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  • Author: Tony van der Togt
  • Publication Date: 03-2020
  • Content Type: Commentary and Analysis
  • Institution: Clingendael Netherlands Institute of International Relations
  • Abstract: A global multilateral rules-based order, supported by a pro-active and interventionist United States, is gradually being replaced by a more fragmented world, in which geopolitics and geo-economics are becoming the dominant factors and universal rules, norms, and values are increasingly questioned. For the EU such developments are particularly challenging, as it has long perceived itself as a post-Westphalian soft power, mainly projecting its norms and values in its relations with both its direct neighbors and the world at large. A more isolationist US, a more assertive Russia, and the growing global influence of China have raised questions about the EU’s place and role in the world, which become even more pertinent after Brexit. Therefore, Commission President Von der Leyen intends to lead a “geopolitical Commission” and we are hearing calls for European strategic autonomy or even strategic sovereignty.
  • Topic: International Relations, European Union, Geopolitics, Multilateralism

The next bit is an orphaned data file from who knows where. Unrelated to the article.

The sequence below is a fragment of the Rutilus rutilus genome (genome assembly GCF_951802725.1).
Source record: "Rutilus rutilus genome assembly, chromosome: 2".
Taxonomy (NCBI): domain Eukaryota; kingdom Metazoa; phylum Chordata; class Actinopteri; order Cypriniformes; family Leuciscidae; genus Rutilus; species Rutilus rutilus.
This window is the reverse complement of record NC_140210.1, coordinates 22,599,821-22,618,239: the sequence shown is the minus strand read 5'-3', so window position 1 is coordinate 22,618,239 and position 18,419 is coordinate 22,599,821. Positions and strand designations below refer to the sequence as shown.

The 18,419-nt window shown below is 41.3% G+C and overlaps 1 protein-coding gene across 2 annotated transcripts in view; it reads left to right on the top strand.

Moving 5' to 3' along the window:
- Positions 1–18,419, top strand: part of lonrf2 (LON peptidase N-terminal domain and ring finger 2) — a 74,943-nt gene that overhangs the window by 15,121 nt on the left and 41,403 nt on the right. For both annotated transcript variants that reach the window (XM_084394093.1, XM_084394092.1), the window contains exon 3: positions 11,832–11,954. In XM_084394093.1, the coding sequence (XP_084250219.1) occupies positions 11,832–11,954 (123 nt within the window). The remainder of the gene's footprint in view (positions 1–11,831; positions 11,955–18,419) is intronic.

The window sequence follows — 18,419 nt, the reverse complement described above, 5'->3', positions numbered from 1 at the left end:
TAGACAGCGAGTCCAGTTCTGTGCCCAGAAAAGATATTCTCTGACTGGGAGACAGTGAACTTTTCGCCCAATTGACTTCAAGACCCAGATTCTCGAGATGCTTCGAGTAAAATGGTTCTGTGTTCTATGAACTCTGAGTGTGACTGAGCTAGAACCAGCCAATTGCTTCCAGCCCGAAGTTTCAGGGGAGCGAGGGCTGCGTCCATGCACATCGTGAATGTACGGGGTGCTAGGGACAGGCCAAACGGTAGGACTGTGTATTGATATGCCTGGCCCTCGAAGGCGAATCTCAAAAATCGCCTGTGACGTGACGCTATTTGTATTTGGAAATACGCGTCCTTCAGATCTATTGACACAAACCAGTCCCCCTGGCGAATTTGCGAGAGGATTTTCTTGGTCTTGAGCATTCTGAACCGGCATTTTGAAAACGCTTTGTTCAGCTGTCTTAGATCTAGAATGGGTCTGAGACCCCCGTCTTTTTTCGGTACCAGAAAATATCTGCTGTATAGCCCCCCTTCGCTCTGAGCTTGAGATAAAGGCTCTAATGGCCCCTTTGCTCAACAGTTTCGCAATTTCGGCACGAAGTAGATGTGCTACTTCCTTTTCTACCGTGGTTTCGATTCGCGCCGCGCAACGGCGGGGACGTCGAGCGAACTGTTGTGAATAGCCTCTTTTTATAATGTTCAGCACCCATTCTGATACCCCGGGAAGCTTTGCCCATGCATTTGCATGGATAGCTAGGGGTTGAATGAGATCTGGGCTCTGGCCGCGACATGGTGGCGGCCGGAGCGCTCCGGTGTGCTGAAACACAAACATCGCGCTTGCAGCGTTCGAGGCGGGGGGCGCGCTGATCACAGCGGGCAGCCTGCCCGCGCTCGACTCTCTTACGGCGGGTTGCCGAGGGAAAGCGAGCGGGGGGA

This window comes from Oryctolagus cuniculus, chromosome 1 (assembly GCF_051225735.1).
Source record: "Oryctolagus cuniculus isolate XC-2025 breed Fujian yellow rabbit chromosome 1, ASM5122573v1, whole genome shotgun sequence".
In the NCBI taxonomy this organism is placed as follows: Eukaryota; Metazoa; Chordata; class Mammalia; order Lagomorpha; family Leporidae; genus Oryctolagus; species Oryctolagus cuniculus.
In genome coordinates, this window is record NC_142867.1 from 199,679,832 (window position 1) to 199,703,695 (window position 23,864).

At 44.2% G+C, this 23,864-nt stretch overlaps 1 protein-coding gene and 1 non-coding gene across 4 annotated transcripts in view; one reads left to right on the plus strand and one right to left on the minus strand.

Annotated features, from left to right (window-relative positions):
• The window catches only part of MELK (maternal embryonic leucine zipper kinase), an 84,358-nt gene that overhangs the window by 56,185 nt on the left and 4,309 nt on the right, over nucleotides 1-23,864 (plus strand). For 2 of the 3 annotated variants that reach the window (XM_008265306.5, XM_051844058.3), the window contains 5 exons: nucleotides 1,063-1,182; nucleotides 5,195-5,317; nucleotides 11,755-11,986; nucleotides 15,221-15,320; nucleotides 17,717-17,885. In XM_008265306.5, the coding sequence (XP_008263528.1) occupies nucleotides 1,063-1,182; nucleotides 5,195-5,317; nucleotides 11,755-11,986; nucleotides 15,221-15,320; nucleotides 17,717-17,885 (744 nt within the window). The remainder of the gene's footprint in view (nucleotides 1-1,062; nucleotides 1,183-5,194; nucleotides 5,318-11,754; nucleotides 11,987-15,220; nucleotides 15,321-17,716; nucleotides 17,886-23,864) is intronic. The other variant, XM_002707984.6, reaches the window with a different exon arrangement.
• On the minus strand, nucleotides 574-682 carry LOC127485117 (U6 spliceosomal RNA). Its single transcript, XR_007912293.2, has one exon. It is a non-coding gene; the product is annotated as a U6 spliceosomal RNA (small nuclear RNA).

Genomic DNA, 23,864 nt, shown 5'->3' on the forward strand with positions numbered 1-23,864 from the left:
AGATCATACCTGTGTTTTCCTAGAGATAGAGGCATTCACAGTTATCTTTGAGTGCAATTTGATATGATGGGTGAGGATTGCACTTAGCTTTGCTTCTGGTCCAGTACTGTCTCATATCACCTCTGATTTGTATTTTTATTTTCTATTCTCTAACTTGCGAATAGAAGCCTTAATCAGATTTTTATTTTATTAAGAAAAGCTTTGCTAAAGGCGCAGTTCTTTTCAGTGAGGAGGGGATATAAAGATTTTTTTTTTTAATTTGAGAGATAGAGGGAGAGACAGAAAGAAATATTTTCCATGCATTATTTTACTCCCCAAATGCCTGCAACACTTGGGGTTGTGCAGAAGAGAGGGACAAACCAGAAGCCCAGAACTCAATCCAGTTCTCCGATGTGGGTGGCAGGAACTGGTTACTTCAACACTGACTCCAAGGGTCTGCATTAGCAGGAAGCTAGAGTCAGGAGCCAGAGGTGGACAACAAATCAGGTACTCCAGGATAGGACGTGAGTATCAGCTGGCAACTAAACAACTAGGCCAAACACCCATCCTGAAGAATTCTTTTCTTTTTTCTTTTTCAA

• Political Geography: Russia, Europe
  • Author: Remco van de Pas
  • Publication Date: 05-2020
  • Content Type: Special Report
  • Institution: Clingendael Netherlands Institute of International Relations
  • Abstract: The global scale of the coronavirus (Covid-19) pandemic and its response is unprecedented. This Clingendael Report applies Dani Rodrik’s framework of Globalization’s political trilemma to analyze the current response to the pandemic. In the aftermath of the 2008 financial crisis he argued that any recovery measures would have to balance off state power with economic integration and democracy. Based on values of democratic governance and human dignity this report charts principles on how to move forward beyond the emergency phase into recovery from the Covid-19 pandemic. The report makes a plea to Dutch and European policymakers for safeguarding and upholding democratic values in the response to and recovery of the Covid-19 emergency. The political trilemma indicates that a renewed primacy of state sovereignty, combined with hyper-globalization being on the defense, requires political resistance and bold choices to uphold democratic governance principles for the urgent and difficult policy actions required during the recovery. The momentum is now to act and uphold a united European solidarity response and leadership. If the EU fails to do so, it risks disintegration and marginalization in a volatile multi-polar global order. Covid-19 is not merely a ‘crisis’ that will pass by. This is a new permanence that requires a redefinition of the European social contract while recognizing its interconnectedness with the rest of world.
  • Topic: Globalization, European Union, Pandemic, COVID-19
  • Political Geography: Europe, Global Focus
  • Author: Dragana Bajić, Wouter Zweers
  • Publication Date: 07-2020
  • Content Type: Special Report